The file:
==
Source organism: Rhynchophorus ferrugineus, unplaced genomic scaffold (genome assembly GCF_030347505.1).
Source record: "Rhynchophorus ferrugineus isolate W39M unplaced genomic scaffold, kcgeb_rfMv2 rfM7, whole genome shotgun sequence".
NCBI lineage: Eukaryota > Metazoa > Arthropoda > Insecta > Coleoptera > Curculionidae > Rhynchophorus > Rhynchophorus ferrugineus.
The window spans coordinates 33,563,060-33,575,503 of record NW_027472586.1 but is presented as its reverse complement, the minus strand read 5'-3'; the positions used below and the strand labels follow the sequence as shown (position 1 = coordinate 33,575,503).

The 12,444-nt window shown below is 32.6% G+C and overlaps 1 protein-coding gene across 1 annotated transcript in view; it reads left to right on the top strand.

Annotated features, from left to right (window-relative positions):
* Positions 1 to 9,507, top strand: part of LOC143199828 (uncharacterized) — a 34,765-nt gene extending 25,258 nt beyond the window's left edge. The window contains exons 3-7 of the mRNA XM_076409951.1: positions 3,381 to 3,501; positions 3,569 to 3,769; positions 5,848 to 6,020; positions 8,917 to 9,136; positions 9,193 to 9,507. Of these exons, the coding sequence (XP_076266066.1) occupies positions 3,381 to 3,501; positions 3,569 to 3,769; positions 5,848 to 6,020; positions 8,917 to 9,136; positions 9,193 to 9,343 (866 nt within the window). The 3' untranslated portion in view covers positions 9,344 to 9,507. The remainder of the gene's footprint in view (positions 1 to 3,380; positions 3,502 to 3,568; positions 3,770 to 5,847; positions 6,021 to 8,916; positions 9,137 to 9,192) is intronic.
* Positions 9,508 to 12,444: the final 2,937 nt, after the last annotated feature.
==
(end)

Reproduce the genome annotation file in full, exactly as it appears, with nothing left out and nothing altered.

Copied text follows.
Source organism: Rhynchophorus ferrugineus, unplaced genomic scaffold (genome assembly GCF_030347505.1).
Source record: "Rhynchophorus ferrugineus isolate W39M unplaced genomic scaffold, kcgeb_rfMv2 rfM7, whole genome shotgun sequence".
NCBI lineage: Eukaryota > Metazoa > Arthropoda > Insecta > Coleoptera > Curculionidae > Rhynchophorus > Rhynchophorus ferrugineus.
The window spans coordinates 33,563,060-33,575,503 of record NW_027472586.1 but is presented as its reverse complement, the minus strand read 5'-3'; the positions used below and the strand labels follow the sequence as shown (position 1 = coordinate 33,575,503).

The 12,444-nt window shown below is 32.6% G+C and overlaps 1 protein-coding gene across 1 annotated transcript in view; it reads left to right on the top strand.

Annotated features, from left to right (window-relative positions):
* Positions 1 to 9,507, top strand: part of LOC143199828 (uncharacterized) — a 34,765-nt gene extending 25,258 nt beyond the window's left edge. The window contains exons 3-7 of the mRNA XM_076409951.1: positions 3,381 to 3,501; positions 3,569 to 3,769; positions 5,848 to 6,020; positions 8,917 to 9,136; positions 9,193 to 9,507. Of these exons, the coding sequence (XP_076266066.1) occupies positions 3,381 to 3,501; positions 3,569 to 3,769; positions 5,848 to 6,020; positions 8,917 to 9,136; positions 9,193 to 9,343 (866 nt within the window). The 3' untranslated portion in view covers positions 9,344 to 9,507. The remainder of the gene's footprint in view (positions 1 to 3,380; positions 3,502 to 3,568; positions 3,770 to 5,847; positions 6,021 to 8,916; positions 9,137 to 9,192) is intronic.
* Positions 9,508 to 12,444: the final 2,937 nt, after the last annotated feature.